The file photo shows a wind power plant in Zhangjiakou, North China's Hebei province. (Photo/Xinhua)
The global carbon dioxide level has hit a record high, the China Meteorological Administration said on Monday, further demonstrating that climate change remains a global challenge.
Data from the 2021 China Greenhouse Gases Bulletin said that global carbon dioxide concentrations reached 417 parts per million, a measurement for the amount of a gas in the air. That's the highest since China began to record the data in the 1990s, and much higher than the 280 ppm recorded during the preindustrial period before 1750, the administration said.
The bulletin included data for the three main greenhouse gases: carbon dioxide, methane and nitrous oxide.
The bulletin said methane concentrations in 2021 had risen significantly by 21 parts per billion compared with 2020.
"The law of climate change keeps changing in a way that goes beyond our understanding. Many new scientific issues and key technologies need to be tackled urgently," said Zhang Xingying, deputy head of the administration's science &technology and climate change department.
He said so in response to an announcement at the 2021 Leaders' Summit on Climate that China will tighten the control of other greenhouse gases apart from carbon dioxide.
Zhang said at a news conference on Monday that starting from 2023, the administration will double its annual funding to 90 million yuan ($13 million) for basic research on weather and climate change.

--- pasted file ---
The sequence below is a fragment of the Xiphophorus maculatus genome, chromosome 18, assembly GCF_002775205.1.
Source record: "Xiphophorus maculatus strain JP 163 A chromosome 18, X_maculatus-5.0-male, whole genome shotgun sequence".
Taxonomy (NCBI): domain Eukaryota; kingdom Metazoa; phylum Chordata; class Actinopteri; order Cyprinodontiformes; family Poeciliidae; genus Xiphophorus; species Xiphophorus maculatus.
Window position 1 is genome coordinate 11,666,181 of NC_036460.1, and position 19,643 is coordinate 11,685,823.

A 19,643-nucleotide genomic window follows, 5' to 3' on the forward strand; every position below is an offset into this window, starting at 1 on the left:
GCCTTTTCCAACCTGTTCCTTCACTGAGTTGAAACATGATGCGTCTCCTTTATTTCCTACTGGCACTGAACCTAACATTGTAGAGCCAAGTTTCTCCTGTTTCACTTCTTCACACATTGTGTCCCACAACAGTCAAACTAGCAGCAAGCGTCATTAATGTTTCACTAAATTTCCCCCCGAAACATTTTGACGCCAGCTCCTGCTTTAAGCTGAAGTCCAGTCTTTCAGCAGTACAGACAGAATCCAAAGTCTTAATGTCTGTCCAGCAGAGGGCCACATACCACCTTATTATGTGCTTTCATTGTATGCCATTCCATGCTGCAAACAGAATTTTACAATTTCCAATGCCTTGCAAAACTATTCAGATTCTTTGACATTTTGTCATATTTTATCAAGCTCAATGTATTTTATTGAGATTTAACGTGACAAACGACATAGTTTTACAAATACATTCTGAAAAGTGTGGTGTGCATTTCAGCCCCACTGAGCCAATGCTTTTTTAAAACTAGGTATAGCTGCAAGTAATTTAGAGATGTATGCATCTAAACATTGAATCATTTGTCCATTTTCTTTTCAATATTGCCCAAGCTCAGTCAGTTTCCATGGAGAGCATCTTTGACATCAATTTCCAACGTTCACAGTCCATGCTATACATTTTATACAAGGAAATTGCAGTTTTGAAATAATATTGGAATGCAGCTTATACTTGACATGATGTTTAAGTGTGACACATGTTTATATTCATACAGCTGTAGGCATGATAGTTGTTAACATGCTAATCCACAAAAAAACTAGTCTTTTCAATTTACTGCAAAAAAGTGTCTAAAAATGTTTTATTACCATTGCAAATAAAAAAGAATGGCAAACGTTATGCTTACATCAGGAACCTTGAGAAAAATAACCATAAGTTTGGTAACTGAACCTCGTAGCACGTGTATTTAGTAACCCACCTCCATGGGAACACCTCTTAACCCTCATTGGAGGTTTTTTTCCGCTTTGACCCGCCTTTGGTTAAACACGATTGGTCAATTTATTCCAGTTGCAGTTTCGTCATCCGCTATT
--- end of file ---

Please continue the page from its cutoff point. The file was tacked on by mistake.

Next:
The funding was jointly set up by the administration and the National Natural Science Foundation of China.
The greenhouse gas levels were measured at the China Global Atmosphere Watch Baseline Observatory on Mount Waliguan in Qinghai province.
Located on the Qinghai-Tibet Plateau, its data has proved to be close to levels measured at stations overseas that are near or at a similar latitude.
The Waliguan observatory took part in the World Meteorological Organization's Global Atmosphere Watch program, along with 30 other participants.
The program's 2021 global greenhouse gases bulletin, issued in October, said the carbon dioxide concentration was 415.7 ppm, slightly lower than that gauged by China.
The program coordinates observations and concludes analyses of greenhouse gases based on reports from participating countries, including China, every year.
China's bulletin is customarily released after the global one.